The Chief Jean Baptiste de Richardville House was built near Fort Wayne, Indiana, in 1827. Subsidized by the U.S. federal government through the 1826 Treaty of Mississinawas, it is believed to be one of only three treaty houses built east of the Mississippi River. It is a designated National Historic Landmark.
Chief Richardville, the principal chief of the Miami from 1812 until his death in 1841, signed several treaties with the United States government as it negotiated with the Miami tribe for its eventual removal as a recognized nation. Lands were reserved for Richardville's personal use, and $600 was provided for the building of a home.
After completion Richardville's Fort Wayne home was the equal in style and grandeur of the homes of prominent white residents of the area at that time. The Allen County-Fort Wayne Historical Society acquired the house in 1991 with money donated by the Foellinger Foundation and the Ropchan Foundation.
Born in 1761, Richardville was the son of a French fur trader father and a Miami Indian mother - Tacumwa, sister to the Miami war chief Little Turtle. Richardville and his mother were among the earliest entrepreneurs native to the Fort Wayne and Allen County area. Together they built a trading empire based on control of the "long portage" between the St. Mary's and Wabash rivers, joining two water systems and thereby completing a pathway for commerce that extended from Canada to the Gulf of Mexico.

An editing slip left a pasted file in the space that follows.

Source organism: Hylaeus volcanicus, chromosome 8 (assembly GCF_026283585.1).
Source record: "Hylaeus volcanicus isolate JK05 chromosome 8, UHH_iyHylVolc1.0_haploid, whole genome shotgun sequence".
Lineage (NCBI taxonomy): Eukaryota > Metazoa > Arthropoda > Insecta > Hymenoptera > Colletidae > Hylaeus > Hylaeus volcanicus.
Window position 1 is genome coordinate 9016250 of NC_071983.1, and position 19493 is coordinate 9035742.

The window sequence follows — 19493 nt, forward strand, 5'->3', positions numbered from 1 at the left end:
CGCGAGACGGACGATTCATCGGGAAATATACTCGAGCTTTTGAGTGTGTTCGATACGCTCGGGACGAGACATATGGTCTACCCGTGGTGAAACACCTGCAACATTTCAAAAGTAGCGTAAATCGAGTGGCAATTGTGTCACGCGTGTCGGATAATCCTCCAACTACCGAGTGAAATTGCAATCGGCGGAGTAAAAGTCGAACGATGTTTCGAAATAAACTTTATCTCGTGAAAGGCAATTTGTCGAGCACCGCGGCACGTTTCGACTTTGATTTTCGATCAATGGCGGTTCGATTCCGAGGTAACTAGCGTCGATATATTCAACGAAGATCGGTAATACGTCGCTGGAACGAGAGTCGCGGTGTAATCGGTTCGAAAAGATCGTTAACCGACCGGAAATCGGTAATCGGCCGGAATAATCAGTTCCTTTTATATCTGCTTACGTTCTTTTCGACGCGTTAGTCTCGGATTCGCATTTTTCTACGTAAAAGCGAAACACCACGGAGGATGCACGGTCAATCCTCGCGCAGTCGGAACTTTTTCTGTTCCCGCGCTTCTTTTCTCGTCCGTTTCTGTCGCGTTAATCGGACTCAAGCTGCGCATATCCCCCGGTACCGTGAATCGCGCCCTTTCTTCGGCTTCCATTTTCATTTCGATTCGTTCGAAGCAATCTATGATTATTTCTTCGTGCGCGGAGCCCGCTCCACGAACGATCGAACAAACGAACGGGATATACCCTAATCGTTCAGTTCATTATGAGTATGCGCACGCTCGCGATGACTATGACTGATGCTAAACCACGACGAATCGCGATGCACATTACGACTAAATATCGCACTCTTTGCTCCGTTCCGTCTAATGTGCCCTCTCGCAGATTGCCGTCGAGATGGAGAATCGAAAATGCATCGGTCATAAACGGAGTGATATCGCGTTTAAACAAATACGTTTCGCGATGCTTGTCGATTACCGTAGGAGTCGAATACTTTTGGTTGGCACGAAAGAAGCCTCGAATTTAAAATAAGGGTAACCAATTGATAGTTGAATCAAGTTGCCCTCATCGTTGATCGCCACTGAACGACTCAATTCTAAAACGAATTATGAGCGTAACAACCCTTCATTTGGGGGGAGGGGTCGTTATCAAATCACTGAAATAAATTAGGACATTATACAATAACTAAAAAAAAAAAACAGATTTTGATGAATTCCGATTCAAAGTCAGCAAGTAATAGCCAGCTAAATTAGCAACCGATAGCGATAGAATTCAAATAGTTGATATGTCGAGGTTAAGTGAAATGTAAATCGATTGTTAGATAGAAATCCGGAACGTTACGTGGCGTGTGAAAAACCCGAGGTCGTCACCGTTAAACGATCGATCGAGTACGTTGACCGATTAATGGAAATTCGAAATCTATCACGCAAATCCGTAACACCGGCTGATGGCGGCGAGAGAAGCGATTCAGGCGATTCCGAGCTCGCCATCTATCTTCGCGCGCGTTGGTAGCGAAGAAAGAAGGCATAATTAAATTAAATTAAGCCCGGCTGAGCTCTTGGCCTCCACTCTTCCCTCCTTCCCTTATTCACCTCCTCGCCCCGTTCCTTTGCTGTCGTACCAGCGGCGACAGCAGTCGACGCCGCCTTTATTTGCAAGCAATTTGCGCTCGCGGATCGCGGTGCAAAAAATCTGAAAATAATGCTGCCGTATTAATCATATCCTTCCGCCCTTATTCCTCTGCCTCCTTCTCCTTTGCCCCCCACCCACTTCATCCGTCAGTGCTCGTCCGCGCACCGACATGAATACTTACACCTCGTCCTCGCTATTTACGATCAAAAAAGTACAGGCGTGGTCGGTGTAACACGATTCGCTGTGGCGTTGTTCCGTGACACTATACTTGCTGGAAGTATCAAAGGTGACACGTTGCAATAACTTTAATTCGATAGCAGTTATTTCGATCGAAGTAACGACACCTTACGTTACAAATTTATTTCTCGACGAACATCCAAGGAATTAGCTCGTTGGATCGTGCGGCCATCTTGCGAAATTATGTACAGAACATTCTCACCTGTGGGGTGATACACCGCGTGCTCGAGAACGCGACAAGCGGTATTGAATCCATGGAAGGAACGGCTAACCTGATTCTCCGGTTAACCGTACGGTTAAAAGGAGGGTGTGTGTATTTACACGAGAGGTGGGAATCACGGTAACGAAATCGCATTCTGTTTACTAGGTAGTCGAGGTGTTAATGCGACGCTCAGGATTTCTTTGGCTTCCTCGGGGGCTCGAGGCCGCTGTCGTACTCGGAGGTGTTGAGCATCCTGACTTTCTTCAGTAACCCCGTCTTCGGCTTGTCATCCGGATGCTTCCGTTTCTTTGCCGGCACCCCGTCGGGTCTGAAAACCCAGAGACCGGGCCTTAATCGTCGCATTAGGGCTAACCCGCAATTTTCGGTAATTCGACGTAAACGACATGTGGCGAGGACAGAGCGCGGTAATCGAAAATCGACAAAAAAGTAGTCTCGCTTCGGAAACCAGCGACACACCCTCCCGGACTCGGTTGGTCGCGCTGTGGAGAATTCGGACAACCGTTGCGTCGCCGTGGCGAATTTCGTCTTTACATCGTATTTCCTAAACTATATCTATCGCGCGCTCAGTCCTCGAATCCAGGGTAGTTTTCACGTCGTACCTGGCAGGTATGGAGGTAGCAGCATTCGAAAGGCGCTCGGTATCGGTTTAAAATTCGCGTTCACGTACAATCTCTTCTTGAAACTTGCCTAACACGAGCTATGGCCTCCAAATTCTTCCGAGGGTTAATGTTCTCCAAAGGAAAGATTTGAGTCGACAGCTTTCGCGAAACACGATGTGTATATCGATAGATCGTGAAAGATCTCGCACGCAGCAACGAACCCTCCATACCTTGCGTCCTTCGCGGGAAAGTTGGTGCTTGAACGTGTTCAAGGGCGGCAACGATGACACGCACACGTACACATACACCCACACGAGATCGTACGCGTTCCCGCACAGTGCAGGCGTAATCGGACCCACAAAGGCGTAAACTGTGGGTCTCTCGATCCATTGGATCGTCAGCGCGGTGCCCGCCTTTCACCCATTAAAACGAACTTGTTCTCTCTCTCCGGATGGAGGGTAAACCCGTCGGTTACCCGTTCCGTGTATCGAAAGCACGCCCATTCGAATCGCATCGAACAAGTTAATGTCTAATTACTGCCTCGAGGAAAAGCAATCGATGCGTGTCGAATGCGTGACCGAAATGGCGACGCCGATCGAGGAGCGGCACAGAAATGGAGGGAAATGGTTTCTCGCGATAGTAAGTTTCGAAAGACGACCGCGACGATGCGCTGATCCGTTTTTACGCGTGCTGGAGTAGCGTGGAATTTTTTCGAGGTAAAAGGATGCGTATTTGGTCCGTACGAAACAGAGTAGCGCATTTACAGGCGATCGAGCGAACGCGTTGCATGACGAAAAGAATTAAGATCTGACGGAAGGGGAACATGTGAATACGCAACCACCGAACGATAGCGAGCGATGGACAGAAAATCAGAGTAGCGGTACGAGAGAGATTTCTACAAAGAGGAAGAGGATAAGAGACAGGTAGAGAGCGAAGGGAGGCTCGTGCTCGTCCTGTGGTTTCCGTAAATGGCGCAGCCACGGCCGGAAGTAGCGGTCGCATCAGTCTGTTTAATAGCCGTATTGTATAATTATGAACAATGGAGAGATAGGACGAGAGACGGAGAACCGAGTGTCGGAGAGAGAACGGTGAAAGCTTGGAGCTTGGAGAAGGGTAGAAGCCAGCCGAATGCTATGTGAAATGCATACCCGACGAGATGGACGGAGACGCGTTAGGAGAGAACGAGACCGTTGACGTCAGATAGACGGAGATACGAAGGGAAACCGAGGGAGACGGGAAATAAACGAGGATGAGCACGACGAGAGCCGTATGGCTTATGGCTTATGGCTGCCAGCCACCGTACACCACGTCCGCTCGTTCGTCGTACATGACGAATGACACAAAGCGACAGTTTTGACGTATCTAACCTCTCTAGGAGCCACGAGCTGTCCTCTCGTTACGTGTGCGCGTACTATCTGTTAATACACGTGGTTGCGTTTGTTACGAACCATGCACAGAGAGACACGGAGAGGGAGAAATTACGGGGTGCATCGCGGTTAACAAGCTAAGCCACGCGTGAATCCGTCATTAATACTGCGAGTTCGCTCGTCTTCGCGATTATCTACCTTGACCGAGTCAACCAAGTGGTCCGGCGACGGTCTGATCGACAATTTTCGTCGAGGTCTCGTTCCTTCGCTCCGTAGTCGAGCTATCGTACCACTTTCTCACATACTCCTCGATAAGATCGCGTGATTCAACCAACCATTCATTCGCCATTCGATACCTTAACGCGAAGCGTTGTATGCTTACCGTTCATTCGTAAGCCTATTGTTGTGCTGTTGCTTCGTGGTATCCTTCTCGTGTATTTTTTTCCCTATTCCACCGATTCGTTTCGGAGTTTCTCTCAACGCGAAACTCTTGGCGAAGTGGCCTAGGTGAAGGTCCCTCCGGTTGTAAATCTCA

Visitors may tour the interior of the house, see the room where Richardville died, view the large safe in which he stored his wealth estimated to be $23 million (in today's currency) at the time of his death, and to learn more about the rich Native American history of this area.
Treaty houses got that name because the U.S. government contributed money to build houses for some Native Americans as part of treaty agreements with their tribe.
The Richardville House was built in 1827 with $600 from the U.S. government and Richardville contributing additional money toward the $2,200 cost of the house.
If you plan ahead and pick the appropriate weekend you may even see the house decorated for the holidays with Native-American art and crafts, which may be for sale. At time people also can enjoy baked goods, such as fry bread, and buffalo stew, along with listening to Native-American drumming and singing.
Farther south and west lies the trading and meeting place where the Wabash River and the Wabash and Erie Canal intersected in Huntington, Indiana. Here is another home where Richardville lived - a white, two-story Greek revival filled with period furniture and portraits of the owners. This is also the site where treaties were signed. Today, this house forms the centerpiece of the historic The Forks of the Wabash Park.
Located at 5709 Bluffton Road, Fort Wayne, IN 46809